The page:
Waterford stories to feature in new GAA grassroots book
Seven stories from Waterford have been selected to appear in a fascinating new book on the GAA – written by people at the heart of the association nationwide.
‘Grassroots: Stories From The Heart Of The GAA’, is a treasure trove of GAA memories, tales and incidents spanning over 150 years.
“The book generated an incredible response from every county in Ireland, as well as from the Irish abroad,” said author and journalist, PJ Cunningham, who collaborated with Croke Park on the publication.
“I have included stories not only since the GAA’s foundation in 1884, but from before, through to the Civil War and up to modern times.
“The collection is, in essence, the first time that this rich oral tradition of sideline and on-field stories have been put together and published in this form.
“It provides snapshots into the history of the GAA, recounted by the people at the heart of the action, whether those stories are happy or sad, dramatic or ordinary.”
Volume one has just been published and such was the response from the GAA community that work has already begun on a second collection.
The first edition includes stories from the rich history of Waterford GAA. Killrossanty native James Power freely admits he wasn’t much of a footballer or a hurler, yet he pushed the legendary Christy Ring to the limits whenever they faced up to each other competitively.
However, it was during his breaks while working at Roadstone in Kilmacthomas that he encountered the Cloyne great who worked as an oil salesman in the area. Often when Christy would call James and a friend could be seen playing push penny. Ever the competitor, Ring would ask for a turn – and it led to may close encounters between them.
Paddy Phelan’s story is unique in the collection in that it talks about his forebears’ organising games – and a pitch – a quarter of a century before the GAA was born in Hayes’ Hotel in Thurles in 1884.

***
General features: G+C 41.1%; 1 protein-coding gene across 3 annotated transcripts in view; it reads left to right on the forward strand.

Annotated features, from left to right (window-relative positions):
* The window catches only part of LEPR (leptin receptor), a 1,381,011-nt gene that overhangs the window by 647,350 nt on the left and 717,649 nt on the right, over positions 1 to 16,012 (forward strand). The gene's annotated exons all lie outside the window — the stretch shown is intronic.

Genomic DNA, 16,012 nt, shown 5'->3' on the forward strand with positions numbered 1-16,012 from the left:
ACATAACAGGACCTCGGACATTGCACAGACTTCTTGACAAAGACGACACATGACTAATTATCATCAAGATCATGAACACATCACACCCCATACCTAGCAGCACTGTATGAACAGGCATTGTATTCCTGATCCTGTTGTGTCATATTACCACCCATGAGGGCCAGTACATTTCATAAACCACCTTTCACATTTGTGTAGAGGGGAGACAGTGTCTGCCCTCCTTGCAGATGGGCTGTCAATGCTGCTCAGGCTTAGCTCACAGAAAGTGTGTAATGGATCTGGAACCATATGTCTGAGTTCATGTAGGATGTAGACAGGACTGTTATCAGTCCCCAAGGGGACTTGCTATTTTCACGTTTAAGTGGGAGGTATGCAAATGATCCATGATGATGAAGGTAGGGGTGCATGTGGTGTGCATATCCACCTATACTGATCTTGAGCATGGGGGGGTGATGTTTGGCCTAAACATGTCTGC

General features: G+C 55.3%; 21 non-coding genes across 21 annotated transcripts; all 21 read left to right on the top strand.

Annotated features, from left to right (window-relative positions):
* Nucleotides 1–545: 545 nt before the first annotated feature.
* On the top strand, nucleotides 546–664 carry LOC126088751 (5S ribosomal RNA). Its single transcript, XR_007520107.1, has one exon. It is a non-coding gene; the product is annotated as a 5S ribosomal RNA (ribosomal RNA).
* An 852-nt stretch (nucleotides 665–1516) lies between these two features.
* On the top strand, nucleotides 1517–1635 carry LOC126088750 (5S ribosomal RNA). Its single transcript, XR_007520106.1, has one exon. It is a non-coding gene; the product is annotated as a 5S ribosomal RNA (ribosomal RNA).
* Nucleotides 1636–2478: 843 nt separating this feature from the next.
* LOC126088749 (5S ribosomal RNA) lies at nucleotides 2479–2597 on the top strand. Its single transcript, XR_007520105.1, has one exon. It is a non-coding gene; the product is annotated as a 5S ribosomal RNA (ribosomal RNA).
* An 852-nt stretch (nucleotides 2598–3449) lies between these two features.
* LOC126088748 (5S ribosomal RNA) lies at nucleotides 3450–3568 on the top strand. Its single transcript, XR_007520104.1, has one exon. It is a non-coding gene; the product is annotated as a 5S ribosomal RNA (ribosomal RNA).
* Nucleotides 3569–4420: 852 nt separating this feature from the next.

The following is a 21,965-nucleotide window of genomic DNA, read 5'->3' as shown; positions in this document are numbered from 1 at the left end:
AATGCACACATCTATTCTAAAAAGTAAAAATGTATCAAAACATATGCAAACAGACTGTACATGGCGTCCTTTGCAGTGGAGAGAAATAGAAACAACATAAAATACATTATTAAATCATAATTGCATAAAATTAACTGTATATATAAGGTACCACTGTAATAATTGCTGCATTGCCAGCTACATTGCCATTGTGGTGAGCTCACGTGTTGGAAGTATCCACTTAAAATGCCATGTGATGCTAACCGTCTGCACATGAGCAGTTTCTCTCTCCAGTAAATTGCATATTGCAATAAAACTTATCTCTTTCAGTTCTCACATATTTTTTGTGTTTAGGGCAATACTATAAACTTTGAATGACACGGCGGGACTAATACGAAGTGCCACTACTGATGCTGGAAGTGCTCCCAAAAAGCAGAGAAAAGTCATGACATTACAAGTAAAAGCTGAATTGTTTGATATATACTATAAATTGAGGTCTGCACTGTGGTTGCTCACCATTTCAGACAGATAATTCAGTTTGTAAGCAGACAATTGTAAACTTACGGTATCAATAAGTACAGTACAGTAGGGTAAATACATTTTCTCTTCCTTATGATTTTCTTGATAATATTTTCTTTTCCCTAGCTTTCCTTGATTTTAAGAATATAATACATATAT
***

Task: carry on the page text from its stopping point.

The narrative gives a great sense of pride in place and persons of that time and before, and its inclusion adds depth and perspective to the Ireland that was born out of the previous generation’s desire for nationhood.
Further Deise related stories include the fascinating tale of how a ref was forced to officiate to the sound of passing trains.
Other contributors include former Irish soccer international Niall Quinn, Meath legends Sean Boylan and Bernard Flynn, Tony O’Hehir, son of the legendary Michael, former Galway hurling captain Joe Connolly, ex-Armagh player and manager Joe Kernan and RTÉ hurling analyst and former Offaly star, Michael Duignan.
“The folklore and stories that built up around our games are part of the reason that the organisation occupies such a special place in Irish society,” said GAA President, Larry McCarthy.
“The GAA has always been about more than just games, it is part of what we are.”
Grassroots: Stories From The Heart Of The GAA (Volume 1), priced at €19.99, is available now in all good bookshops.
If you have a GAA anecdote or story you would like to share for Volume 2, contact PJ Cunningham at 086-8217631 or at: firstname.lastname@example.org.
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